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Kodak is giving free film to Kickstarter directors

Engadget Engadget 3/05/2016 Steve Dent
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Crowdfunded filmmakers will be able to shoot on film for a lot less money thanks to a partnership between Kodak and Kickstarter. Kodak says it will provide free 35mm or Super 16mm film stock for select projects, up to a total of around $20,000 for 35mm film, depending on the total budget. Beyond that, the company will provide discounted film and mentoring for packaging, financing and sales strategies. The choice of filmmakers appears to be at Kodak's discretion, but so far the company has picked several Kickstarter productions that will launch this spring.

Kickstarter has successfully funded 20,000 productions totalling $330 million so far, though it didn't say which were shot on film. The platform has garnered a lot of bad publicity in the past by funding large projects like Veronica Mars and Zach Braff's Wish I Was Here, since the well-known producers probably could have raised the cash elsewhere. On the other hand, it's an excellent platform for up-and-coming filmmakers, and has helped get Oscar-nominated projects with very small budgets off the ground.

Kodak VP Anne Hubbell says that "Kodak understands that artists working at all budget levels strive to tell their stories with the unique quality and emotion that film provides." The company points out that footage can be purchased by Kickstarter producers in eighteen countries, including the US, UK, France and Canada. Kodak's situation is a lot more secure in the film industry since it struck a deal with Hollywood to supply film for the foreseeable future.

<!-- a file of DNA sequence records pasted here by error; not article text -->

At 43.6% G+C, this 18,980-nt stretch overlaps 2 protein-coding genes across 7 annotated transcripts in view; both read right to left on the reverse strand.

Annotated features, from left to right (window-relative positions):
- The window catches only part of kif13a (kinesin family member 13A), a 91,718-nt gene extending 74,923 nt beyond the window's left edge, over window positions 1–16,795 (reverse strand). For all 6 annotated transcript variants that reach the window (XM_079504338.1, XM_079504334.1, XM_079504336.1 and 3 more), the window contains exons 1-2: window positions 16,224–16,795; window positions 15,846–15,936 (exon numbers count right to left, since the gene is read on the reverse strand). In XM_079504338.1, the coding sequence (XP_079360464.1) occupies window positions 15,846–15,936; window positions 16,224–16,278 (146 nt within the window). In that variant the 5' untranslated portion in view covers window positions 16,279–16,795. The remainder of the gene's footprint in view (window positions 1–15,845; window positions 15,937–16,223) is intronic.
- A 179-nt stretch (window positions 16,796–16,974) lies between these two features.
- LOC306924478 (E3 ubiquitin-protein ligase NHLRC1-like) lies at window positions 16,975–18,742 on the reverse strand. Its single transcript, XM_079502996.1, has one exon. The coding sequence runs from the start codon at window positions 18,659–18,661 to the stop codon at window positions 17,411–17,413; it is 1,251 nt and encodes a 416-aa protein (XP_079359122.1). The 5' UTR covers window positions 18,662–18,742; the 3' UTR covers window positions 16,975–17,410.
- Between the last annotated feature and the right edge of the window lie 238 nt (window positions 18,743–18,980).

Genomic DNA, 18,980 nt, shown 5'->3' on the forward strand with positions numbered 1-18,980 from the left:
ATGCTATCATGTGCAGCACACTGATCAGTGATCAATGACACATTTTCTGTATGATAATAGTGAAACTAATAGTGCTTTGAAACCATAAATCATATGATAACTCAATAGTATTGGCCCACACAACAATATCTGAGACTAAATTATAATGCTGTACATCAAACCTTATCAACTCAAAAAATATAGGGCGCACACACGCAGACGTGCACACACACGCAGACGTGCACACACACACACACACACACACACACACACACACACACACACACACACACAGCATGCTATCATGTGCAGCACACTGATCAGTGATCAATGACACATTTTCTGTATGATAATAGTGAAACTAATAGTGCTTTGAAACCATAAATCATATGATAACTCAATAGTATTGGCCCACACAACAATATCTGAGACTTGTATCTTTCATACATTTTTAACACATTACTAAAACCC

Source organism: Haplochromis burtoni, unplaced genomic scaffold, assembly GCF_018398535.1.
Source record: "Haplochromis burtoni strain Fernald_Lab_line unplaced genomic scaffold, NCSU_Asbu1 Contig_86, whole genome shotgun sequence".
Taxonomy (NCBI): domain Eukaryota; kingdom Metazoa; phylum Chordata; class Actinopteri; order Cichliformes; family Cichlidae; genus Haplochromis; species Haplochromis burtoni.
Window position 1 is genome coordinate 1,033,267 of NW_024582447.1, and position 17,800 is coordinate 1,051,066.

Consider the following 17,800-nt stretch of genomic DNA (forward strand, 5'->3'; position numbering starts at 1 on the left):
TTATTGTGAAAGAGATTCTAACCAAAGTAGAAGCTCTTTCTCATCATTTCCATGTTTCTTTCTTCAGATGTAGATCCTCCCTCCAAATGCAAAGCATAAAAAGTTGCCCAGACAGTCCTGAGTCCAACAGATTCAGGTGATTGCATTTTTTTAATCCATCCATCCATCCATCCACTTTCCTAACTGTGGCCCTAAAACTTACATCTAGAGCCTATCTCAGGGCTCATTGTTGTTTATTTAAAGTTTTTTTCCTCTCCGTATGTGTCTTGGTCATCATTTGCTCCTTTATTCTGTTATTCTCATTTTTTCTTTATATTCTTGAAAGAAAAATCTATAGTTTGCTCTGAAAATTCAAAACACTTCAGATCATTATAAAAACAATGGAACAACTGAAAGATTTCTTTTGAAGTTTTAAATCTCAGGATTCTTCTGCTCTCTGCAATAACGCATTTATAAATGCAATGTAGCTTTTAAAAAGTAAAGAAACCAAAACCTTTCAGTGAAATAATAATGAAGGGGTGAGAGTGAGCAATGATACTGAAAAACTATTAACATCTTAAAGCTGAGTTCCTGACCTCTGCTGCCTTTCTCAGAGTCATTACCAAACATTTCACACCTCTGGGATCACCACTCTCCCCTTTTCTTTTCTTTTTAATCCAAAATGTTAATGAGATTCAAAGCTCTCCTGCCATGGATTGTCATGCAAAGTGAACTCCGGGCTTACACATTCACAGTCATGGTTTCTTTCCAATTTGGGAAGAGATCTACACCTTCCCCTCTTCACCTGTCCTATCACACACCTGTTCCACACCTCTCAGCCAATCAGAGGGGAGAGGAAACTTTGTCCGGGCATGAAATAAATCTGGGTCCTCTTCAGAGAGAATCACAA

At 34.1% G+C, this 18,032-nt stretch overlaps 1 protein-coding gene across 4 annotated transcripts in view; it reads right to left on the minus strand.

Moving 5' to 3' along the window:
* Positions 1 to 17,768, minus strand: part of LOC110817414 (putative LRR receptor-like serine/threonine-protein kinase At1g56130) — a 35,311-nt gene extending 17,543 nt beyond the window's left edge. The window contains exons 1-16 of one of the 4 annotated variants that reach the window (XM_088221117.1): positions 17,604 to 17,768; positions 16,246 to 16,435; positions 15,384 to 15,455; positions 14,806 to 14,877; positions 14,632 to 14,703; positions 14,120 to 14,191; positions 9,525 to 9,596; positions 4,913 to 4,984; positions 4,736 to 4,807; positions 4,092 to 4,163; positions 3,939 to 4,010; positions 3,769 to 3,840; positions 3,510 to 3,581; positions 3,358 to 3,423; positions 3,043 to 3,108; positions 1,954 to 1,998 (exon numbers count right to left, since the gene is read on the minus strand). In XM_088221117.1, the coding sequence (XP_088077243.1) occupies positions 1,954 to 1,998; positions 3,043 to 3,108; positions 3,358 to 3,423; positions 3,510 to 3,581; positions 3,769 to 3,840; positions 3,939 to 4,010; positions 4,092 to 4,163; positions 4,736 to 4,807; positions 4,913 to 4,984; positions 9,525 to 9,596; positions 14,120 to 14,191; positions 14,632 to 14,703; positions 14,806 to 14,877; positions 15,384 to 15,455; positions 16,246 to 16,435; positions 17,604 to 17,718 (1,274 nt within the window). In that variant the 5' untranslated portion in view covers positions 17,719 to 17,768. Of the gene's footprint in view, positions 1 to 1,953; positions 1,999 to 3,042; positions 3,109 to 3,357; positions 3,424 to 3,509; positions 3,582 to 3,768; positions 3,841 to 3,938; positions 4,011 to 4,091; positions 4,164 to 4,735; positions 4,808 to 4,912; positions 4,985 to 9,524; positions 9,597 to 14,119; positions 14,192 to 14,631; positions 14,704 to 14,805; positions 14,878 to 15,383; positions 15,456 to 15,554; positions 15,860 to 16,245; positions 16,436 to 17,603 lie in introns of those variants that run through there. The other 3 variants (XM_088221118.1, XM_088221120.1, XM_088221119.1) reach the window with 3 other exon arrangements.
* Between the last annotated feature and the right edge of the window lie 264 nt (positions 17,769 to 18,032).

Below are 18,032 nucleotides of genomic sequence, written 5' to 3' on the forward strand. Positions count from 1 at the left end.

DarkFall, a Kickstarter film backed by Kodak

However, it's equally likely that many young, inexperienced directors would rather shoot digital, given advantages like speed and the ability to easily review takes. As we have pointed out, the costs of shooting on film go way beyond the stock itself. Filmmakers also need to consider processing and transferring footage to a format that can be edited, color corrected and converted to a final screening format.

That, combined with the lower sensitivity of film compared to digital cameras (which necessitates more complex lighting) means that the total budget will likely still be higher, even with the film thrown in. That said, it's always good to have choices, so if it's an aesthetic that a director absolutely can't live without, good old celluloid is now a much more feasible option.


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